With a built-in Marker binding, the Grizzly retails for $1,600 at Aalta Sports in Vail or Beaver Creek.

"It's a high-priced ski with a really nice look to it, and it's definitely not a ski that's going to attract a lot of young twin-tippers," said Randy Galer of of Aalta Sports. "It's for the Vail, Beaver Creek and Aspen skier. It looks great, and it skis really well."

Mid-fats and all-mountain skis may be all the rage this season, but specialization is still the name of the game. Even niche categories like pipe and park skis have subsets that include narrower twin tips for inbound terrain-park rats and wider twin tips for backcountry jibbers who like to hop off rock bands and cliffs and stick their landings in deep, chunky snow.

New this year - actually back by popular demand (it used to be the Public Enemy) - is the K2 Xtreme twin-tip, which is one of the most versatile park skis on the market. Braden also touts the Dynastar Troublemaker, among many other quality park and pipe skis, which tend to fill the lower end of the price spectrum.

"Those are probably some of the cheaper models in the twin-tip lines - the $500 range, fairly inexpensive," Braden said. "They're trying to keep the price down to make it attractive to younger skiers."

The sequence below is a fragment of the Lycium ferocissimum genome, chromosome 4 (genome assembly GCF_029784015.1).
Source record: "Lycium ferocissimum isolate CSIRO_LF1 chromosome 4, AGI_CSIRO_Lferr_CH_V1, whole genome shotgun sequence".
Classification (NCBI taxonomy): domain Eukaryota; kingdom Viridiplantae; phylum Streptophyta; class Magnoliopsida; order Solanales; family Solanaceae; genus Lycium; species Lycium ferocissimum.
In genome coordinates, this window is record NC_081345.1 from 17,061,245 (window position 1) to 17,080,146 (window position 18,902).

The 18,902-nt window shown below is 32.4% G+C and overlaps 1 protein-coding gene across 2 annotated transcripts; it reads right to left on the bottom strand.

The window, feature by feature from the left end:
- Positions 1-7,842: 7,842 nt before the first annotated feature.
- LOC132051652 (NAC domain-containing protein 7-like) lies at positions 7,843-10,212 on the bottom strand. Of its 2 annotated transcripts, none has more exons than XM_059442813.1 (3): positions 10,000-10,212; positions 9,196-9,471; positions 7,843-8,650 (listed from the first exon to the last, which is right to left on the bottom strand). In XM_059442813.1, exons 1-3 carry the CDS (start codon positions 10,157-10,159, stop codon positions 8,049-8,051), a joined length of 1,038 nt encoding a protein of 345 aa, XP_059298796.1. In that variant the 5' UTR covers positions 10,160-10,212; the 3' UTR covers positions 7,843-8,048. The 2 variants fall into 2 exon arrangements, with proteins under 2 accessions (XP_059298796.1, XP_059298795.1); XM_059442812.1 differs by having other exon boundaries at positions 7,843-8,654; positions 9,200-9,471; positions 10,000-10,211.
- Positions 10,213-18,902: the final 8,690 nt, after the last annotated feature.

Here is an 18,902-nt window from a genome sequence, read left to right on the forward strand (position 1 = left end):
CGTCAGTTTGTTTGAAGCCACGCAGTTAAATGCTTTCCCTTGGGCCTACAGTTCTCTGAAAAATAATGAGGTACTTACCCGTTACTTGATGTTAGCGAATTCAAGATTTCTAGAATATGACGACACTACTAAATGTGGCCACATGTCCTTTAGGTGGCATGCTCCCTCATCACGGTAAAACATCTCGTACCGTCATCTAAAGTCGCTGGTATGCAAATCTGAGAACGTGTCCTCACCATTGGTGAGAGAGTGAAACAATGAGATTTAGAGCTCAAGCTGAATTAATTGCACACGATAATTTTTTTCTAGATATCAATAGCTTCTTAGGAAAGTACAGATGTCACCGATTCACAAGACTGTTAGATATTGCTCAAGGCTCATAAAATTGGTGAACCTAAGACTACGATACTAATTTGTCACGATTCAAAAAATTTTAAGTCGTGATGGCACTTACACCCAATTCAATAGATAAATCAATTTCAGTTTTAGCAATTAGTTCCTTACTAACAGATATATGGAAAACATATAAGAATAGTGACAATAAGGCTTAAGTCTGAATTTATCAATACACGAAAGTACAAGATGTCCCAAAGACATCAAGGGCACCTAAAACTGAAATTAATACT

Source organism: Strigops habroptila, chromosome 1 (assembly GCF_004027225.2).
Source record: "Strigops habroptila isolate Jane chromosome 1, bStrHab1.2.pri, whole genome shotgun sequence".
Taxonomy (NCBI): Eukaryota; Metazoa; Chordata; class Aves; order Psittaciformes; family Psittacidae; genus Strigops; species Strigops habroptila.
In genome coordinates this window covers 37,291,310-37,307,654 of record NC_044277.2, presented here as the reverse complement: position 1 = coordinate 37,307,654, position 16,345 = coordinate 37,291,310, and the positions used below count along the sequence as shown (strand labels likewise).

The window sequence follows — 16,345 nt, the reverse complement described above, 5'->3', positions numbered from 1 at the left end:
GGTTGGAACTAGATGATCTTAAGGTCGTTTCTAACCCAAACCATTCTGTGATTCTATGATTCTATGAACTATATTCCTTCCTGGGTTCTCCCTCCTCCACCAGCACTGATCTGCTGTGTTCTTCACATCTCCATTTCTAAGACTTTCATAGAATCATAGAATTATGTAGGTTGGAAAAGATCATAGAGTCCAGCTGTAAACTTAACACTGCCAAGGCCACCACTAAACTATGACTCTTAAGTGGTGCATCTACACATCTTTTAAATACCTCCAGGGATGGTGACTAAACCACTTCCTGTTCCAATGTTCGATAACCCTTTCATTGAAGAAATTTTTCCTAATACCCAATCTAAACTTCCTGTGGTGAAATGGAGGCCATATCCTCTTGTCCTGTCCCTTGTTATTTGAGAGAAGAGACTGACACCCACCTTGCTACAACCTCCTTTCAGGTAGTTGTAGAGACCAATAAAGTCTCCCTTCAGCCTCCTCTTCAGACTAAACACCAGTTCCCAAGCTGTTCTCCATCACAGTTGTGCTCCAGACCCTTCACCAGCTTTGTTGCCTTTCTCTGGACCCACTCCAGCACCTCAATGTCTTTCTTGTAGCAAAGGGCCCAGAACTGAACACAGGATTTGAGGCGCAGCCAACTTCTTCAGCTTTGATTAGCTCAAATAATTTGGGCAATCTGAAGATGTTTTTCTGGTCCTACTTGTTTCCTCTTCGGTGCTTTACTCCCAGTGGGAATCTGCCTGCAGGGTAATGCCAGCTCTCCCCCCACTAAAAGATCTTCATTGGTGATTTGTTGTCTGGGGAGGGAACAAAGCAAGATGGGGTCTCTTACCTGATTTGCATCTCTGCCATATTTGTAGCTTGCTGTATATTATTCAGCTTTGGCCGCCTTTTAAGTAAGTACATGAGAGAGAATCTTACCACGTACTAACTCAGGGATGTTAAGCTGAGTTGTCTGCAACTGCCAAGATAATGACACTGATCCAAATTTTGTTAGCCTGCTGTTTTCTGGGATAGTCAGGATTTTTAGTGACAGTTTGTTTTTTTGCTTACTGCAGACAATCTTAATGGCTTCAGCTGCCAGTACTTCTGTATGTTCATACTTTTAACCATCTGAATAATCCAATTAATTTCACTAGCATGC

But again, if you're willing to pay for your passion, why not consider going high-end on everything from ski boots to helmets to gloves?

Surefoot, with 25 stores from Whistler to New York City to London - including Colorado locations in Keystone, Breckenridge, Beaver Creek, Copper Mountain, Vail, Steamboat, Aspen and Snowmass - charges a little more for its custom boots (anywhere between $50 and $150 more than off the shelf), but the result is a ski boot that fits your foot precisely and lasts a lot longer than factory boots.

Owner Russ Shay buys shells from major manufacturers like Lange, Tecnica, Atomic and Salomon and then exactingly measures a customer's foot, profiles their ability level and then uses tubes to blow materials that form a perfect custom liner that fits into the shell. The process can cost as much as $900.

"Instead of going off the factory interpretation of how your foot should fit in your boot, instead of Francois or Mario making the bladder for you, it's molded right to your foot and there's no guesswork, no break-in period," Shay said. "I can put beginners to experts in it, and it's idiot-proof."

No piece of equipment is more critical to a good ski experience than the boot, so dropping nearly a grand on a custom pair may not seem like extravagance to the dedicated snow rider, but there's no other way to view a $500 pair of ski gloves with a built-in James Bond-style cell phone.

The Swany g.cell comes with a built-in Bluetooth-adaptable cell phone in one of the warmest, toughest gloves on the market.

Incoming calls cause a vibration in the wrist, and you answer the call by pushing on the back of your hand. Outgoing calls use a voice-command dial system.

If $500 for a pair of gloves seems a touch excessive in the current economic climate, consider a Giro Omen helmet with the TuneUps Wireless system developed with Motorola, which includes a pair of modular speaker pods that clip into either the ear pads or the included DJ headset. The Omen retails for about $370.